Evgeny Granilshchikov. Know Nothing. Never Forget. Video still. France, Maisons Daura, 2022
Russian contemporary artists supported in exile
Despite calls to cancel Russian culture post February 2022, there are many institutions around the world who are helping contemporary Russian artists who either left Russia on their own accord or were forced to leave their homeland.
It was an unexpected blow. My long awaited writer’s residency in Latvia in the Autum of 2022 was cancelled out of the blue. Latvian cultural officials had decided that anyone who had applied from Russia would not be welcome, and I assumed with a dose of pessimism that this would be the same case for most Russian creatives. Happily, I am wrong. Many institutions around the world are offering accommodation, studio spaces and a stipend to artists who have had to leave Russia since the tragic events of last year.
A truly remarkable umbrella initiative is ‘Artists at Risk’, launched in 2013 by a Finnish non-profit called Perpetuum. Its ever-growing network of partner institutions includes 500 residencies hosting artists who have fled from their home countries. Today most applications come from the Ukraine and artists and cultural professionals from Russia and Belarus subject to persecution and political threats can also apply for a three-month emergency residency. Artists at Risk finds a suitable host institution for them in its partner network. So far they have helped 84 oppositionary artists from Russia and Belarus and their families. Although Finland is among those European countries to have banned Russian citizens from entering their borders with tourist visas since the Autumn of 2022, with the help of Artists at Risk, artist and stage designer Ksenia Peretrukhina (b. 1972) and her playwright husband Mikhail Durnenkov have found temporary home at AR-Safe Haven residency in the Finnish capital, an institution co-founded by the city authorities.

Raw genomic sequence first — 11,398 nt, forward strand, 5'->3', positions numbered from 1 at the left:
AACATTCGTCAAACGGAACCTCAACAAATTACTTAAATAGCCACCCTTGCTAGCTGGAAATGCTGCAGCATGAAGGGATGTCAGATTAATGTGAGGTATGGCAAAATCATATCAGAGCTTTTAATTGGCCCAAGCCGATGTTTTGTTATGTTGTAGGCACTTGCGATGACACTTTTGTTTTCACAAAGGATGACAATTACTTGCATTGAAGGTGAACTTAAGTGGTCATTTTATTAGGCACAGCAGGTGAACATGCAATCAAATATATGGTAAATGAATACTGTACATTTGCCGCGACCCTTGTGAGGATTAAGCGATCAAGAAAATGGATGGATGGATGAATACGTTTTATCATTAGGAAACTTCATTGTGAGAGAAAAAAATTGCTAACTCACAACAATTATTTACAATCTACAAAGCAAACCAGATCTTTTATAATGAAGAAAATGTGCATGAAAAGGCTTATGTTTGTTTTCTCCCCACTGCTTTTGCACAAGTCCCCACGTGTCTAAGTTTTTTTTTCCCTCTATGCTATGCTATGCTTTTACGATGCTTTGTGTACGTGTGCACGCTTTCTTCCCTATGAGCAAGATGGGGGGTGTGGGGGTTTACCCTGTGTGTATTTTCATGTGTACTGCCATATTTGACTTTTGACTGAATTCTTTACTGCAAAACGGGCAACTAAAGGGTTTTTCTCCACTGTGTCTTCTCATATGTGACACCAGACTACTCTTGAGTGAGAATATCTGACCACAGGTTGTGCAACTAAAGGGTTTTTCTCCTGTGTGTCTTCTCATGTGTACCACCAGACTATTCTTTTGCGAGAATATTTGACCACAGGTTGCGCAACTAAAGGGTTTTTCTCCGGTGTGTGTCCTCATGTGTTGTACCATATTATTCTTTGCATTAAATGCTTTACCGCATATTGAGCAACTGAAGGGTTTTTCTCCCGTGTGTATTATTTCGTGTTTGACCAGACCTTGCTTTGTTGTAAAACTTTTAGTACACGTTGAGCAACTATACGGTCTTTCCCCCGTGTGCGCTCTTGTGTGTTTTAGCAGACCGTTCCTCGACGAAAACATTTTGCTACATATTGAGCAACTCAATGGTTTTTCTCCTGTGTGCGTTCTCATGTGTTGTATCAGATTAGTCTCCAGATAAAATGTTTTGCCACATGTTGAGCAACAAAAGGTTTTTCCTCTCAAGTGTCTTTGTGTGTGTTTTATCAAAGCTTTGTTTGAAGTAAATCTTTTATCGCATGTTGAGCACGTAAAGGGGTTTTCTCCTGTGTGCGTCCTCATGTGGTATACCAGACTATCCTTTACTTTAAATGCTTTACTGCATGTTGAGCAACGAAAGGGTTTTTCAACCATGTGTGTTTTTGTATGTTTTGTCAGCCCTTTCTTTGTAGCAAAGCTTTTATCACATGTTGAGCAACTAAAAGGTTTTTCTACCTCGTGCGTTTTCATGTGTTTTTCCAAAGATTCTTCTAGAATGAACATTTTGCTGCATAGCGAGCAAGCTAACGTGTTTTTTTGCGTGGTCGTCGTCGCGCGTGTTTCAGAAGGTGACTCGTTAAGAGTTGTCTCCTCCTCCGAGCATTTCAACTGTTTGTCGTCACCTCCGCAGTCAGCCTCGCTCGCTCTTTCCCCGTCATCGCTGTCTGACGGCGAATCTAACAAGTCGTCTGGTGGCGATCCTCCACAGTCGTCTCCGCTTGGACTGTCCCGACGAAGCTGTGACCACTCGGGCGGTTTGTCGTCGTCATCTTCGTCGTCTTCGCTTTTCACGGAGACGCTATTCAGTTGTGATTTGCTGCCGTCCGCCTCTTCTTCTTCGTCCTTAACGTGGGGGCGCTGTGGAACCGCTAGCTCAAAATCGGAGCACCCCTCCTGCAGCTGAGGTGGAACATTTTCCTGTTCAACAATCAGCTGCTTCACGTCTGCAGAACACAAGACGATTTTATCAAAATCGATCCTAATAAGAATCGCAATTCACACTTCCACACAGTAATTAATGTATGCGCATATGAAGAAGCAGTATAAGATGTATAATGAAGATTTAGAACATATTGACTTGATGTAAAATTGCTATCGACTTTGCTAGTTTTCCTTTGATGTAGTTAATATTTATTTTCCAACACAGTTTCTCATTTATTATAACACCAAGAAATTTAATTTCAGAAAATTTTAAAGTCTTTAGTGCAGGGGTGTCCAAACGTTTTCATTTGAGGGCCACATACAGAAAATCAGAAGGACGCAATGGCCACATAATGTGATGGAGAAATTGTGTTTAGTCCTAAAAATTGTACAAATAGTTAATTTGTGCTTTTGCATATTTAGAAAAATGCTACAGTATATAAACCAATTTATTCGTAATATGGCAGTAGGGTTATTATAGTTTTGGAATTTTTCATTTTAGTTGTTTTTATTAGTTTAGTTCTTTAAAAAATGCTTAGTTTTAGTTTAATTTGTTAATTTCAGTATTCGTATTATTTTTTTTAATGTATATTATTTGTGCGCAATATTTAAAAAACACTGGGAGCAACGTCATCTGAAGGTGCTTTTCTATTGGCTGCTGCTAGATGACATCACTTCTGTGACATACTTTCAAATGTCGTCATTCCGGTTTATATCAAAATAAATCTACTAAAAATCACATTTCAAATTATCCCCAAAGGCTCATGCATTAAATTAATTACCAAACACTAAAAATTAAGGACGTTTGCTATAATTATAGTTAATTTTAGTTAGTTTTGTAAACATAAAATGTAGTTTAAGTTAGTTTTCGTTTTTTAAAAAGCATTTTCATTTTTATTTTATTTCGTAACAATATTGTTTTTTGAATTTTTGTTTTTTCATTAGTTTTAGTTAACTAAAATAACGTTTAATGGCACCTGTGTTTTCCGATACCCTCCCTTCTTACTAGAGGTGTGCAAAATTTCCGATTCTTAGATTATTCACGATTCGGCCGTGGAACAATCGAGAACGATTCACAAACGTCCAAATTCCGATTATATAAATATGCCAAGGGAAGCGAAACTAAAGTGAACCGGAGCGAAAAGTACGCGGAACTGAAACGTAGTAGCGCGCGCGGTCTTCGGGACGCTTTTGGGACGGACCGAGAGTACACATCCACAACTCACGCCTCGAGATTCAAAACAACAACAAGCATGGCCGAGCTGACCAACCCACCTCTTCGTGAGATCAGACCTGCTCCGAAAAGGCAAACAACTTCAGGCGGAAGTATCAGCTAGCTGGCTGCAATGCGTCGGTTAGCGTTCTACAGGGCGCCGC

Georgia and Turkey, Russia’s closest neighbours, attract a seemingly endless flow of immigrants because of their relaxed border regulations. Russian citizens can stay for up to two months in Turkey and as long as one year in Georgia without a visa (after which many move on to Western Europe). A foundation owned by Georgian fashion designer Ria Keburia, in partnership with Ipureland, an American artist consultancy, have launched a residency and professional development program for artists who have left Russia and Belarus. They host ten artists at a time for around two months in the picturesque area of Kachreti. The organisers provide not only a stipend, studio space and accomodation, but also networking opportunities: there is an educational program with international art experts. Two groups of artists, chosen by curators Anna Evtiugina and Teona Yamanidze, have already benefited from this project, among them Dagnini (b. 1987), Nikita Seleznev (b. 1990) and Marina Koldobskaya (b. 1961). Koldobskaya, a painter and ceramic artist has now moved to Berlin. A small Russian initiative ‘NII Sreda’ that provided free studio space for artists in Moscow has now resumed these activities to Istanbul. There is a live-in studio, hosting one artist at a time.